Sunday, April 24, 2016

Rick Wershe, Kym Worthy and Justice for All

Two former Detroit police officers were charged last week with misconduct in office and falsifying police reports in a case where the evidence showed they planted a bag of heroin in a man’s car in order to arrest him on drug possession charges. The last four Informant America blog posts have described, in detail, the unanswered questions, considerable holes—and police perjury—in the prosecution’s drug case against Richard Wershe, Jr. Which leaves a question: Why is Wayne County Prosecutor Kym Worthy afraid of a public review of whether Rick Wershe was/is a menace to society?

Former Detroit police officers Steven Fultz, 34, and John McKee, 43, claimed they watched a 27-year old Detroit man toss a bag of suspected heroin from his car in a Detroit neighborhood in January, 2015. They arrested the man and charged him with possession of heroin.


Former Detroit Police Officers John McKee and Steven Fultz (Detroit Police photos)



Their story fell apart when the case was going to trial. Audio tapes from their police car revealed the officers planned to file a false report about the incident to justify the man’s arrest. Now they are the ones who are facing prison time.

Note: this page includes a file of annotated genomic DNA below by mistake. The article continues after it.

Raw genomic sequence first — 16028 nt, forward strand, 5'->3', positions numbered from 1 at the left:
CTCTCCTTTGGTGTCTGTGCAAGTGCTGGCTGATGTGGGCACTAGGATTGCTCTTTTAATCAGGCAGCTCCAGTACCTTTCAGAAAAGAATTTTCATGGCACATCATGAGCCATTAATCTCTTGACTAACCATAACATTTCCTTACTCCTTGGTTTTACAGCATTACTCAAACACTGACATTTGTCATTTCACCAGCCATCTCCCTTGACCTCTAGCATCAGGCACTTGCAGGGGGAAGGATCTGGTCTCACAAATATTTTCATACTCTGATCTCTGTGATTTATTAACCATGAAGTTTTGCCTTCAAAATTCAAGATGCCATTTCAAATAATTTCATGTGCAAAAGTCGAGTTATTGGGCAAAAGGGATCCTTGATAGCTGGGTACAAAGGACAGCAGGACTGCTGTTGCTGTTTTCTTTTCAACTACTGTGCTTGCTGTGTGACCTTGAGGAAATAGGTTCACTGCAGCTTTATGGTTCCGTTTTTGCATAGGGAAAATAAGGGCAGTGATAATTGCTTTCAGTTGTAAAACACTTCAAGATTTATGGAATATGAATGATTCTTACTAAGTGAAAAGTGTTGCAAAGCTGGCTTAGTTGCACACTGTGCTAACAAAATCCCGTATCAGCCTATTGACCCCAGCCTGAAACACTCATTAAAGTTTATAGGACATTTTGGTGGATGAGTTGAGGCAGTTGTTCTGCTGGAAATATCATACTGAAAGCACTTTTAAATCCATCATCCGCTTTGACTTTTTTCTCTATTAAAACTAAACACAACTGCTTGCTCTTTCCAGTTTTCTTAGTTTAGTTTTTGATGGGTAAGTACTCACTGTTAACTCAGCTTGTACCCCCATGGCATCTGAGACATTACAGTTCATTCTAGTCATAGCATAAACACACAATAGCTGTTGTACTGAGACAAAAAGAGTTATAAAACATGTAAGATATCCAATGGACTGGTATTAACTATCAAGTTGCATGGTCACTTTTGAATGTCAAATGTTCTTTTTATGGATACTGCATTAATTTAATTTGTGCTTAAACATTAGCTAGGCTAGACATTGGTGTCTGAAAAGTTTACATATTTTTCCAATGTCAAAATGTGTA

It appears Wayne County Prosecutor Kym Worthy did the right thing in this case. So why won’t she do the right thing in the Rick Wershe case? The one that sent him to prison for life?

If Kym Worthy cares to look she will find that the arresting officer in Wershe’s case, Rodney Grandison committed perjury—lied—under oath at the trial when he said he didn’t know Rick Wershe and had never met him before arresting him.

Wershe says he knew Officer Grandison well enough to smoke pot with him from time to time before the big bust.

Now it might be Wershe’s word against one of Detroit’s, uh, finest, a police officer sworn to uphold the law. Except for one thing.

Former Detroit FBI agent Herman Groman, Wershe’s “handler” when he was working as a confidential informant for a federal drug task force, paid a visit to Wershe when he was in Marquette State Prison. Groman arranged with prison officials to have Wershe call Grandison at home from a prison phone, which Groman wired up to record the conversation.